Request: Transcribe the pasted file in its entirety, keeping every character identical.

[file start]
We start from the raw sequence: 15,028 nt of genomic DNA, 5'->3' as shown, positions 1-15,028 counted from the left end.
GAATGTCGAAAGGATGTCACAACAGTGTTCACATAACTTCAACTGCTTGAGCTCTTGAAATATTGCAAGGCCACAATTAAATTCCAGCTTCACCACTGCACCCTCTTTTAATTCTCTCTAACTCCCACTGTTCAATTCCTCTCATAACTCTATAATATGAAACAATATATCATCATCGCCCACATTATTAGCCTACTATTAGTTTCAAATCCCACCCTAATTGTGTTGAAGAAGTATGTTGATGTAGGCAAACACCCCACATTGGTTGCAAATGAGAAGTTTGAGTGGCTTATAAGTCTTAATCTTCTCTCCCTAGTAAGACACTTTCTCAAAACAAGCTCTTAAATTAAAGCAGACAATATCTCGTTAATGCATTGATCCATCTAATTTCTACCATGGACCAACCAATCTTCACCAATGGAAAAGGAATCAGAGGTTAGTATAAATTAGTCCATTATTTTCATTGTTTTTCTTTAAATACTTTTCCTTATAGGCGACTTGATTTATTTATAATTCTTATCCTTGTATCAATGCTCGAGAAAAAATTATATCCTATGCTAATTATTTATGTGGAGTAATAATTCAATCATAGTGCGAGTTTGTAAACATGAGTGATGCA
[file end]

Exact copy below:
We start from the raw sequence: 15,028 nt of genomic DNA, 5'->3' as shown, positions 1-15,028 counted from the left end.
GAATGTCGAAAGGATGTCACAACAGTGTTCACATAACTTCAACTGCTTGAGCTCTTGAAATATTGCAAGGCCACAATTAAATTCCAGCTTCACCACTGCACCCTCTTTTAATTCTCTCTAACTCCCACTGTTCAATTCCTCTCATAACTCTATAATATGAAACAATATATCATCATCGCCCACATTATTAGCCTACTATTAGTTTCAAATCCCACCCTAATTGTGTTGAAGAAGTATGTTGATGTAGGCAAACACCCCACATTGGTTGCAAATGAGAAGTTTGAGTGGCTTATAAGTCTTAATCTTCTCTCCCTAGTAAGACACTTTCTCAAAACAAGCTCTTAAATTAAAGCAGACAATATCTCGTTAATGCATTGATCCATCTAATTTCTACCATGGACCAACCAATCTTCACCAATGGAAAAGGAATCAGAGGTTAGTATAAATTAGTCCATTATTTTCATTGTTTTTCTTTAAATACTTTTCCTTATAGGCGACTTGATTTATTTATAATTCTTATCCTTGTATCAATGCTCGAGAAAAAATTATATCCTATGCTAATTATTTATGTGGAGTAATAATTCAATCATAGTGCGAGTTTGTAAACATGAGTGATGCA